That lasted only for about four months. Then a new state law kicked in, which told every city in the state that they had to make certain relatively modest changes in their local ordinance if they wanted to retain local control over accessory dwelling units. Los Angeles, however, took the default position of doing nothing, causing the state law—which exercises much looser control over ADU buildout—to come into play. That kicked in on January 1, 2017.  Meanwhile, the Planning Department’s proposed revised local ADU controls have languished in the PLUM Committee since last spring -- approximately a year.

In the same TPR piece, you criticized the city’s non-enforcement of planning rules, and shared your fears about a “one-size-fits-all” solution from the state legislature to California’s housing challenges. Today, do your concerns persist?

By doing nothing in response to the state law, Los Angeles has been essentially choosing to forfeit local control over ADU policies and practices—including the ability to have customized zoning and building standards. Consequently, our city has been following the default one-size-fits-all standard from the state.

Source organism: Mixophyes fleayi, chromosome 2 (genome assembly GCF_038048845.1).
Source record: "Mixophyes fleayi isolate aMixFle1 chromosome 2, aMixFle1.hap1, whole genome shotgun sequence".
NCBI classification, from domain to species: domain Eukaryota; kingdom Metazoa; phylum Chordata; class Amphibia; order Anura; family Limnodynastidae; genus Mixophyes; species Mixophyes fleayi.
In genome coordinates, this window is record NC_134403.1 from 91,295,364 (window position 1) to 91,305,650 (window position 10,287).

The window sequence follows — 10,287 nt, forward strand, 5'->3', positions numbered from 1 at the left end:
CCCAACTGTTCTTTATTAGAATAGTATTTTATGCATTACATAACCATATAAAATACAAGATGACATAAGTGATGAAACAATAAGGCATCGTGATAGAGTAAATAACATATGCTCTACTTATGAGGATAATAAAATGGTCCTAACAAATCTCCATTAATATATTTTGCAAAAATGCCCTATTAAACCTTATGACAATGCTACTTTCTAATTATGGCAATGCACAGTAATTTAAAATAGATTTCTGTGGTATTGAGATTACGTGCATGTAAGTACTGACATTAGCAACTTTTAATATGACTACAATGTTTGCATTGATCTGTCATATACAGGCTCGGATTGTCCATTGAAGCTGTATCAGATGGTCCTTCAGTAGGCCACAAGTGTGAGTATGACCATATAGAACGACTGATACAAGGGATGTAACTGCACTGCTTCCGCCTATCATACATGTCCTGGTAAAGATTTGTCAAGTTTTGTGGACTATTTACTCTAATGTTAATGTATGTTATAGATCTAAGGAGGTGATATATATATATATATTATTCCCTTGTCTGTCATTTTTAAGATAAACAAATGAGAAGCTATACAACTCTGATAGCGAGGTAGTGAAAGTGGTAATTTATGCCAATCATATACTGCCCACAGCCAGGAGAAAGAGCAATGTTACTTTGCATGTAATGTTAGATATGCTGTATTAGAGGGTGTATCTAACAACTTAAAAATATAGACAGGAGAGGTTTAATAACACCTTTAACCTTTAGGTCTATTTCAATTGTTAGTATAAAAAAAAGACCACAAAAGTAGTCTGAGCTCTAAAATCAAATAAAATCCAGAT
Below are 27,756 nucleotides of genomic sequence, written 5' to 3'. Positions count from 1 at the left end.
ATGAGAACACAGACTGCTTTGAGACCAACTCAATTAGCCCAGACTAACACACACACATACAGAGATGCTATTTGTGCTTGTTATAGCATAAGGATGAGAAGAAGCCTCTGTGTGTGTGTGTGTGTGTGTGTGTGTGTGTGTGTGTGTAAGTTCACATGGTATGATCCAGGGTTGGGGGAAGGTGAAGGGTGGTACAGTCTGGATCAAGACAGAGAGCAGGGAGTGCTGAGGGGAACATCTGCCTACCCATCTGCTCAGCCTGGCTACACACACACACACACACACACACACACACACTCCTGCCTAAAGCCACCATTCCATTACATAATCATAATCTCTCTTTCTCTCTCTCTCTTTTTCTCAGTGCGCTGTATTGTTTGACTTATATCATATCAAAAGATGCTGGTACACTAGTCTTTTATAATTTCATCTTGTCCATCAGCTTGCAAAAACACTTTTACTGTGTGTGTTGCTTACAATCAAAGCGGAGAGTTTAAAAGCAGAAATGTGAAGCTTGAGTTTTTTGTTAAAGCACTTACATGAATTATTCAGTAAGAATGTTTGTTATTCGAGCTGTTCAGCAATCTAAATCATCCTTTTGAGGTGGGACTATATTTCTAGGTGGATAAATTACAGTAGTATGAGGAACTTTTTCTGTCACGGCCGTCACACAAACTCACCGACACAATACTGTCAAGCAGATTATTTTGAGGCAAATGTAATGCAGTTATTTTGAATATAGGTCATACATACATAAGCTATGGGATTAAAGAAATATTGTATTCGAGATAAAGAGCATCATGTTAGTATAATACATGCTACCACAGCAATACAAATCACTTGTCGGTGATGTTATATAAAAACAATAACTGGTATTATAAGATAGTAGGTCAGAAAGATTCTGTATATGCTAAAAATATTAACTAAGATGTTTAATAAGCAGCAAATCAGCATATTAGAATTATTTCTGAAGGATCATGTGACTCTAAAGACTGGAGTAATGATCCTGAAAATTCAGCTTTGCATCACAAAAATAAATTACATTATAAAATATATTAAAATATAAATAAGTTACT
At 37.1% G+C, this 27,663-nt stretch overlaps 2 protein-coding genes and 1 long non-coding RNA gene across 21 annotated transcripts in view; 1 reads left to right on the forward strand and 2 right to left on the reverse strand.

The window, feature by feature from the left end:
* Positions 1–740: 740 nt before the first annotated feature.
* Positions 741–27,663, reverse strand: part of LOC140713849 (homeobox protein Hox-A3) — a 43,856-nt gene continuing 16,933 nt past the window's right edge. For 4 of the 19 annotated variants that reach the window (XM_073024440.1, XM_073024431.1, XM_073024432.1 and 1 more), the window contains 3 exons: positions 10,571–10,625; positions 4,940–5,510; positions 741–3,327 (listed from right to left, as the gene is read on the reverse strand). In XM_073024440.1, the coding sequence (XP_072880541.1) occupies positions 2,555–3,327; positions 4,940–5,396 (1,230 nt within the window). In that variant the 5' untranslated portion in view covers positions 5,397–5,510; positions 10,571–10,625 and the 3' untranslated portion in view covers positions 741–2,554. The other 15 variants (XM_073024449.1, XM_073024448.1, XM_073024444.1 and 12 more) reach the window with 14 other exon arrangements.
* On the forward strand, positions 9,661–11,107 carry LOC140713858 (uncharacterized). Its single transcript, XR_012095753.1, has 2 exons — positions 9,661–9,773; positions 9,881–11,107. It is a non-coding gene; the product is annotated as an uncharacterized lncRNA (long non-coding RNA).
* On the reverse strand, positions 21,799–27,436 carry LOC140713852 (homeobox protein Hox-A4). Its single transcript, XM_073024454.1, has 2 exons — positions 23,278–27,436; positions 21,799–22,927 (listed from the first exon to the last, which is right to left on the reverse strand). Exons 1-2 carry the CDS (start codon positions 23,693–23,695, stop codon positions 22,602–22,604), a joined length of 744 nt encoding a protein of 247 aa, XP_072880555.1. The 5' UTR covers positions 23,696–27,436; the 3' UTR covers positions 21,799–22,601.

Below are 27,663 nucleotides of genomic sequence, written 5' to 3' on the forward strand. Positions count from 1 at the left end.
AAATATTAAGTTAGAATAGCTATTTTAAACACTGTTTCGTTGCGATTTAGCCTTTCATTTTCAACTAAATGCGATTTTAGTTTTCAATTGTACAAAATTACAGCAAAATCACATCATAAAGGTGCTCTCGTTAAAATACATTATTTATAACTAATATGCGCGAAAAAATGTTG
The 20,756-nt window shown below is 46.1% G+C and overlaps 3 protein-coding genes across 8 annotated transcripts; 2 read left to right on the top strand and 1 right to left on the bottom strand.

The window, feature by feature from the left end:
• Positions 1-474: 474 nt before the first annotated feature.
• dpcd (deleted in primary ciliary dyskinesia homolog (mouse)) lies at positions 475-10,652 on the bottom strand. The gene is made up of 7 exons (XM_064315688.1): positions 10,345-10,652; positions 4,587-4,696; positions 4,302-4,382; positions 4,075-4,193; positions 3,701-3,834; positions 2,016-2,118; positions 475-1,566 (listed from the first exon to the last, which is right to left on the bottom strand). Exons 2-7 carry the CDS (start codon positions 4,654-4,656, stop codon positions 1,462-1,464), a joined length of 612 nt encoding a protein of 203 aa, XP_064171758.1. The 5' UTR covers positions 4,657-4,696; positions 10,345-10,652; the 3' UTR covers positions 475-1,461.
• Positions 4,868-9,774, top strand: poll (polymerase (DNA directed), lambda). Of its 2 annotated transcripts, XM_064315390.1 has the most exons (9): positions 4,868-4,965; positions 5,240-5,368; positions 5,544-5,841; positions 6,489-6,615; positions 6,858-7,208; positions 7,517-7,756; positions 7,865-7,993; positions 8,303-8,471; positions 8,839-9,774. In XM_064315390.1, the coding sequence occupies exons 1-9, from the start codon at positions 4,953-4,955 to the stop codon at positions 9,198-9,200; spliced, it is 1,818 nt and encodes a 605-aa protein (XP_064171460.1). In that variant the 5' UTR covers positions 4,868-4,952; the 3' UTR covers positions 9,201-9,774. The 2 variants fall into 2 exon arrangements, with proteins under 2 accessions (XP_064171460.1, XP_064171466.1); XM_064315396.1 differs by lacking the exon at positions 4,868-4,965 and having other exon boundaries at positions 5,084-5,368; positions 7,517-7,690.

It’s frankly shocking that the planning establishment of a city like Los Angeles, which prides itself on being forward-looking and on top of things, has for more than a year done nothing to take back local control over ADU buildout.

This is symptomatic of a general inability of the city to use its planning and zoning powers in effective ways. Time after time, whether it’s ADUs or short-term rentals, the building and development community says what it wants to do, and the city’s planning establishment rolls over and plays dead.

The mayor, the Planning Department, and Planning Commission talk a big game, but they have been very ineffective in dealing with these problems. They talk about doing something about our terrible housing crisis, but what are they doing about it? They’re not doing enough; actually, they’re doing very little. Rather than using the powers they have, they are repeatedly taking a weak-kneed approach and trying to shift the blame onto others.

As a former “liberal lion” of the legal profession in Los Angeles, how do you believe a city or region ought to address the challenges of housing unaffordability and lack of supply?